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I want to learn how to repair paintwork damage on a car.

Anyone here who can provide me with step by step instructures on how to repair the following type of damaged paintwork?

The damage can be seen on the left hand side: enter image description here

Here are some closeups: enter image description here enter image description here enter image description here enter image description here enter image description here enter image description here

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2 Answers 2

up vote 5 down vote accepted

This looks like a badly oxidized clearcoat. The state the paint looks to be in pretty much means that the only cure is a respray. To make matters a bit more interesting, the paint looks like a silver metallic which is much harder to match than a plain colour and will require additional blending in into the surrounding areas like front wings.

If you have never done any paintwork before, this is not something to start experimenting on, the result will look worse than it does now. Assuming the bonnet goes back onto a car, get a decent pro in instead.

As to the process, you're basically looking at the following:

  • Sand the area to be painted, the old paint needs a good scuffing and you most likely have to do the whole bonnet. If it's already oxidised the rest of the paint isn't far behind.
  • If you find any dents, stone chips and other imperfections, treat them.
  • Spray the appropriate filler/primer coat over the existing paint to isolate it from the new paint and sand it. Most likely you'll find some additional dents or high spots, or you accidentally sand through the primer, so you'll repeat this a couple of times.
  • Spray a couple of layers of the base coat. Given that it's a metallic paint, you have to be careful doing that so you get even coats and no areas with higher paint buildup because that will change the colour.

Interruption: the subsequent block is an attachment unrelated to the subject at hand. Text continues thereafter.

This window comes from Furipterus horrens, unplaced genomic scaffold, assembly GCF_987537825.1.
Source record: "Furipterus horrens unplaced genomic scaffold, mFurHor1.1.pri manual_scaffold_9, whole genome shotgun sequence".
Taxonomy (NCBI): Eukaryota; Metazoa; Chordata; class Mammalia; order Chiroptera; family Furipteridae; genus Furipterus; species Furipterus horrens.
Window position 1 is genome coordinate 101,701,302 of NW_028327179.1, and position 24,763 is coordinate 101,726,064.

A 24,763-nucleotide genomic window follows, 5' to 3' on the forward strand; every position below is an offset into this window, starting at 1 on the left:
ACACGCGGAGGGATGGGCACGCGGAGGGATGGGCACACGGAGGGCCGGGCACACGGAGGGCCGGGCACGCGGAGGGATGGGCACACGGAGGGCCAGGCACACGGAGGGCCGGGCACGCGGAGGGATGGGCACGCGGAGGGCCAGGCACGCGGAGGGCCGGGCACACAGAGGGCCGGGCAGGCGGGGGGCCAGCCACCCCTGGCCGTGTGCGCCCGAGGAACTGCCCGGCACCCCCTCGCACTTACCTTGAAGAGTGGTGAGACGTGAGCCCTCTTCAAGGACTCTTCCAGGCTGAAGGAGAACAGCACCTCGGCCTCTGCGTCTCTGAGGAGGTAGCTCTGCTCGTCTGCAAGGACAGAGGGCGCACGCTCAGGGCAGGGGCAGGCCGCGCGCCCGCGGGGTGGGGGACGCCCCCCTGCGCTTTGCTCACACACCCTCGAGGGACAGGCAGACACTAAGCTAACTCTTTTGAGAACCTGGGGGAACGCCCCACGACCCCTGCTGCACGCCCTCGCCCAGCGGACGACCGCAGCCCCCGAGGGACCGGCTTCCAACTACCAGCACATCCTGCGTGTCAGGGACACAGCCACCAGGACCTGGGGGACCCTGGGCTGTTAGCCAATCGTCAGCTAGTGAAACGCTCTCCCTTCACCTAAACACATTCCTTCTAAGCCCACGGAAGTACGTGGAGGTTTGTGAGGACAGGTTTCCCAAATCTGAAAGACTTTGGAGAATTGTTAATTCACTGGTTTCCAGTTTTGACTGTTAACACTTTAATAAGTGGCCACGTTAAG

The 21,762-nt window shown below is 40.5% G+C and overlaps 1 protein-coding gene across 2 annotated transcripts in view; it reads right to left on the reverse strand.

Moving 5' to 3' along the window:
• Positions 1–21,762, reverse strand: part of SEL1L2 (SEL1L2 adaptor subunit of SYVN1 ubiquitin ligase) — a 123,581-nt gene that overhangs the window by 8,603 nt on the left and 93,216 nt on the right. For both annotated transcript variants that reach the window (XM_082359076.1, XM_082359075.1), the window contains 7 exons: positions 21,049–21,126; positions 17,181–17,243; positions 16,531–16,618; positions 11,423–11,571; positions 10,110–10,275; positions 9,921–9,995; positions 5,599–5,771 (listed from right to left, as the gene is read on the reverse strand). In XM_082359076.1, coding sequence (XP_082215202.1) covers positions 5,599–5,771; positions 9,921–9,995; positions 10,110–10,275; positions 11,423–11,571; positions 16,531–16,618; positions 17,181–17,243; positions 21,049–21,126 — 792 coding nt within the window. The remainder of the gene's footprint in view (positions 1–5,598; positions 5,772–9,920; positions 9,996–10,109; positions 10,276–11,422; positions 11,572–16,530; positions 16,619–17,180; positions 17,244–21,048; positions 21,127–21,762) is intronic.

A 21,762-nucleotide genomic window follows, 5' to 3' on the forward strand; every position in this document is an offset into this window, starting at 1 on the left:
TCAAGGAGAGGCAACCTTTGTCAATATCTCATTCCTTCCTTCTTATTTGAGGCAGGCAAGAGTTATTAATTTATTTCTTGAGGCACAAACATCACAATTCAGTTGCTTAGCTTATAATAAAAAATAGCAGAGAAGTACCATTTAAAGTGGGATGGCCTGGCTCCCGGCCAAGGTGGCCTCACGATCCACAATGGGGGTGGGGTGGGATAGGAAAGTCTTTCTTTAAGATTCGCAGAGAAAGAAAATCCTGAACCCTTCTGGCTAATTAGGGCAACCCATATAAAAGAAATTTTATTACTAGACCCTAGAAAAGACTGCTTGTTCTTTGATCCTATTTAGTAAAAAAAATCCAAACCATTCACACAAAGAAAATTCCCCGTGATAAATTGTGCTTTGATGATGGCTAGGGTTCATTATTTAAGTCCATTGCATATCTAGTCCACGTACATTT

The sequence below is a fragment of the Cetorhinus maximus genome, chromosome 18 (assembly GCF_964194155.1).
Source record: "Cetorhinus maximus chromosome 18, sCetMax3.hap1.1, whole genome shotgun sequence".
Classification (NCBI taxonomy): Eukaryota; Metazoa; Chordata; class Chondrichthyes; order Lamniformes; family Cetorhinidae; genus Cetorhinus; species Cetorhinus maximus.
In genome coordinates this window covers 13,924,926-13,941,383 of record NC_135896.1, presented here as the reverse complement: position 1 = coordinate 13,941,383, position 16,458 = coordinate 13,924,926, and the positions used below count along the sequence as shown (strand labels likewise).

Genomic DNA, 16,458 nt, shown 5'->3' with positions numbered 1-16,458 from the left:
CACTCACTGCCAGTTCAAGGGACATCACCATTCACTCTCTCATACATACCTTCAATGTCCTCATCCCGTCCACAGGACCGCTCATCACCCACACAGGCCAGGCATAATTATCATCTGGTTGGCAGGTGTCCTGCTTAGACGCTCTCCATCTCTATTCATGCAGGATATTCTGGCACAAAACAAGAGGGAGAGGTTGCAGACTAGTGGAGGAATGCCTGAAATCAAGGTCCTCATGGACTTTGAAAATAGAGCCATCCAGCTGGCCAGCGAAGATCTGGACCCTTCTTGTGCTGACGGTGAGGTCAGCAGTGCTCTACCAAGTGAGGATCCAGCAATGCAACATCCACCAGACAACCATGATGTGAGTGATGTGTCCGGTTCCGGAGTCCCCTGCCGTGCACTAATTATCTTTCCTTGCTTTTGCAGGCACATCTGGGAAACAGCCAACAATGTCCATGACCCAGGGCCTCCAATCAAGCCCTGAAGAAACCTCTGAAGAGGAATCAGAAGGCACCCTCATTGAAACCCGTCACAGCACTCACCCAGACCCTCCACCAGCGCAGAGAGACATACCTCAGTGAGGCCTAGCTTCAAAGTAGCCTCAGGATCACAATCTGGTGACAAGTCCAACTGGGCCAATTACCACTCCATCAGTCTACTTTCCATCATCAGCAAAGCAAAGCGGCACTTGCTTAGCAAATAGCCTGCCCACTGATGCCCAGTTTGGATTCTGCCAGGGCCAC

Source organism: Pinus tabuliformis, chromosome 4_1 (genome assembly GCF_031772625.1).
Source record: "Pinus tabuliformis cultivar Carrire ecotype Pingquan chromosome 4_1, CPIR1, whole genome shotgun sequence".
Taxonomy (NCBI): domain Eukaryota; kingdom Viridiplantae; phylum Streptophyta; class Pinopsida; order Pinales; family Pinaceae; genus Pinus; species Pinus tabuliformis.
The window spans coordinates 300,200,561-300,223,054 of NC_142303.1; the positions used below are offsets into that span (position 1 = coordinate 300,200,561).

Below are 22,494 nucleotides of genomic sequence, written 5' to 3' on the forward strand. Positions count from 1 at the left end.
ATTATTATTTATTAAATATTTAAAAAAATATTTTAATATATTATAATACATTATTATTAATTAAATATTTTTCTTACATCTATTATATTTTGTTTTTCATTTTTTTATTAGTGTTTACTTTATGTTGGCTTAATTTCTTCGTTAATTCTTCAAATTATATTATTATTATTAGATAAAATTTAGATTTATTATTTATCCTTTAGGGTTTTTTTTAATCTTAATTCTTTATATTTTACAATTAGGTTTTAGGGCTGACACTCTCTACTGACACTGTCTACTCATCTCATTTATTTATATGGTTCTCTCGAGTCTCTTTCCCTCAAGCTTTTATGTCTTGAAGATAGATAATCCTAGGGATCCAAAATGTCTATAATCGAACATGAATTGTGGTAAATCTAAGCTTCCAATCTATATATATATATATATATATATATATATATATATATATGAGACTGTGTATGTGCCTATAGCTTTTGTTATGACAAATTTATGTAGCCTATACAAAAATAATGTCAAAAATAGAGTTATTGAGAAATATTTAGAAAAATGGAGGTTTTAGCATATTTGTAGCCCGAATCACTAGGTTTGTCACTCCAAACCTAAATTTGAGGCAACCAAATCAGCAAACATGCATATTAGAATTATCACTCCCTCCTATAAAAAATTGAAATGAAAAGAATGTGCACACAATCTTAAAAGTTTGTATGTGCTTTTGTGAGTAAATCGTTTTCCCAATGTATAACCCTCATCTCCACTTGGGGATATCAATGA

• Wait for the paint to dry, then spray a few layers of clearcoat, again ensuring they're even, with no runs, dust inclusions, orange peel etc etc

You also will have to feather in the paint into the surrounding paintwork to achieve a gradual transition from one panel to the other, otherwise the newly painted panel will stand out like a sore thumb.

There's also the issue of paint, depending on your local laws you might not be able to either purchase the appropriate paint or spray it yourself depending on its toxicity. You also really, really don't want to spray two pack paint that uses isocyanide hardeners without full respiratory gear and hopefully in a paint booth with appropriate filters. That stuff is really, really bad for your health.

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Thank-you very much! –  oshirowanen Jul 8 '13 at 8:44

Yikes! You'll get the best result from completely respraying. I'll admit to being too lazy to type up the whole process, but only because Google will literally give you millions of sites telling you what to do. The short answer is to sand it down, then respray, paying attention to doing every step thoroughly.

Don't try to get away with trying to only fix the trouble area. If paint damage is as big as that, you'll want to do the whole panel if you want a uniform finish.

Watch these as a start:

Respray a car and color change DIY

How to patch rust

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I don't know what to type into Google, as I don't know what that type of paint damage is called. However, when you say sand, do you mean sand down the whole thing to metal? –  oshirowanen Jul 6 '13 at 18:09
    
To the base-coat should be fine. I've added two youtube links for you to watch. –  Juann Strauss Jul 9 '13 at 7:15

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